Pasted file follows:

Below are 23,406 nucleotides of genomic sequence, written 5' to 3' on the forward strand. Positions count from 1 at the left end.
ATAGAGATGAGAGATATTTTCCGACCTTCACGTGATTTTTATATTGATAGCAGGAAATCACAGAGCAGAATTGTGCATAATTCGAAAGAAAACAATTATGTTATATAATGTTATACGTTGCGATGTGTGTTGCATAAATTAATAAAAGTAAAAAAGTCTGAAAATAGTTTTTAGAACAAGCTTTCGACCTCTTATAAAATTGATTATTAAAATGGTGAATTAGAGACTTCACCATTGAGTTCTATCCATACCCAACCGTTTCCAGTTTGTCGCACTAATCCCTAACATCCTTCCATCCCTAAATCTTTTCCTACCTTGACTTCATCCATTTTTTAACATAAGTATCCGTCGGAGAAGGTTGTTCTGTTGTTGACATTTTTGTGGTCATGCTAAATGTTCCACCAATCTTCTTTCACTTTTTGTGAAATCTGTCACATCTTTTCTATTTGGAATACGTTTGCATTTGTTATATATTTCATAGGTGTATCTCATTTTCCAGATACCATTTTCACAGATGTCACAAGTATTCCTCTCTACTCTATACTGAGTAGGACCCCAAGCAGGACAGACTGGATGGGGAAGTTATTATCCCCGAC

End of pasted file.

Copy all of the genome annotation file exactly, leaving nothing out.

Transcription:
Below are 23,406 nucleotides of genomic sequence, written 5' to 3' on the forward strand. Positions count from 1 at the left end.
ATAGAGATGAGAGATATTTTCCGACCTTCACGTGATTTTTATATTGATAGCAGGAAATCACAGAGCAGAATTGTGCATAATTCGAAAGAAAACAATTATGTTATATAATGTTATACGTTGCGATGTGTGTTGCATAAATTAATAAAAGTAAAAAAGTCTGAAAATAGTTTTTAGAACAAGCTTTCGACCTCTTATAAAATTGATTATTAAAATGGTGAATTAGAGACTTCACCATTGAGTTCTATCCATACCCAACCGTTTCCAGTTTGTCGCACTAATCCCTAACATCCTTCCATCCCTAAATCTTTTCCTACCTTGACTTCATCCATTTTTTAACATAAGTATCCGTCGGAGAAGGTTGTTCTGTTGTTGACATTTTTGTGGTCATGCTAAATGTTCCACCAATCTTCTTTCACTTTTTGTGAAATCTGTCACATCTTTTCTATTTGGAATACGTTTGCATTTGTTATATATTTCATAGGTGTATCTCATTTTCCAGATACCATTTTCACAGATGTCACAAGTATTCCTCTCTACTCTATACTGAGTAGGACCCCAAGCAGGACAGACTGGATGGGGAAGTTATTATCCCCGAC